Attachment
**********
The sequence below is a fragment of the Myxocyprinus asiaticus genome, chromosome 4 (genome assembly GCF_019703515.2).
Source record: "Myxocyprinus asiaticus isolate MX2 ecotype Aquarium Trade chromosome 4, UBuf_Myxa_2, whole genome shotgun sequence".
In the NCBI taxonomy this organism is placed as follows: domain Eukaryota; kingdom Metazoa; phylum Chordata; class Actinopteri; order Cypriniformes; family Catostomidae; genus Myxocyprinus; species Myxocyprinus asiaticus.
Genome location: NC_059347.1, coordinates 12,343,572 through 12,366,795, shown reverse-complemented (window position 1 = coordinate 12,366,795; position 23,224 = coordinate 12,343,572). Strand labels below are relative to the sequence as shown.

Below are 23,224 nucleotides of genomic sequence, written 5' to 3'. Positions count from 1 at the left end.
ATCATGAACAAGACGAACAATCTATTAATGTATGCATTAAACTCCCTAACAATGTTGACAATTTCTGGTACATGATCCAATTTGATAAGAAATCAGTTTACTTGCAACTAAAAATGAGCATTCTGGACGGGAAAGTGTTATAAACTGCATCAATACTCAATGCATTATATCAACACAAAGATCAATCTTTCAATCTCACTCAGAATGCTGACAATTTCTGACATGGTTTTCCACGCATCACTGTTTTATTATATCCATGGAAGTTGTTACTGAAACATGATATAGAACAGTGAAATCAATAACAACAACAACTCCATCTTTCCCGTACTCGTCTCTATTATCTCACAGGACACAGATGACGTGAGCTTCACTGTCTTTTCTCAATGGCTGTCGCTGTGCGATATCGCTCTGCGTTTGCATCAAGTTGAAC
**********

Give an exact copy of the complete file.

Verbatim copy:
The sequence below is a fragment of the Myxocyprinus asiaticus genome, chromosome 4 (genome assembly GCF_019703515.2).
Source record: "Myxocyprinus asiaticus isolate MX2 ecotype Aquarium Trade chromosome 4, UBuf_Myxa_2, whole genome shotgun sequence".
In the NCBI taxonomy this organism is placed as follows: domain Eukaryota; kingdom Metazoa; phylum Chordata; class Actinopteri; order Cypriniformes; family Catostomidae; genus Myxocyprinus; species Myxocyprinus asiaticus.
Genome location: NC_059347.1, coordinates 12,343,572 through 12,366,795, shown reverse-complemented (window position 1 = coordinate 12,366,795; position 23,224 = coordinate 12,343,572). Strand labels below are relative to the sequence as shown.

Below are 23,224 nucleotides of genomic sequence, written 5' to 3'. Positions count from 1 at the left end.
ATCATGAACAAGACGAACAATCTATTAATGTATGCATTAAACTCCCTAACAATGTTGACAATTTCTGGTACATGATCCAATTTGATAAGAAATCAGTTTACTTGCAACTAAAAATGAGCATTCTGGACGGGAAAGTGTTATAAACTGCATCAATACTCAATGCATTATATCAACACAAAGATCAATCTTTCAATCTCACTCAGAATGCTGACAATTTCTGACATGGTTTTCCACGCATCACTGTTTTATTATATCCATGGAAGTTGTTACTGAAACATGATATAGAACAGTGAAATCAATAACAACAACAACTCCATCTTTCCCGTACTCGTCTCTATTATCTCACAGGACACAGATGACGTGAGCTTCACTGTCTTTTCTCAATGGCTGTCGCTGTGCGATATCGCTCTGCGTTTGCATCAAGTTGAAC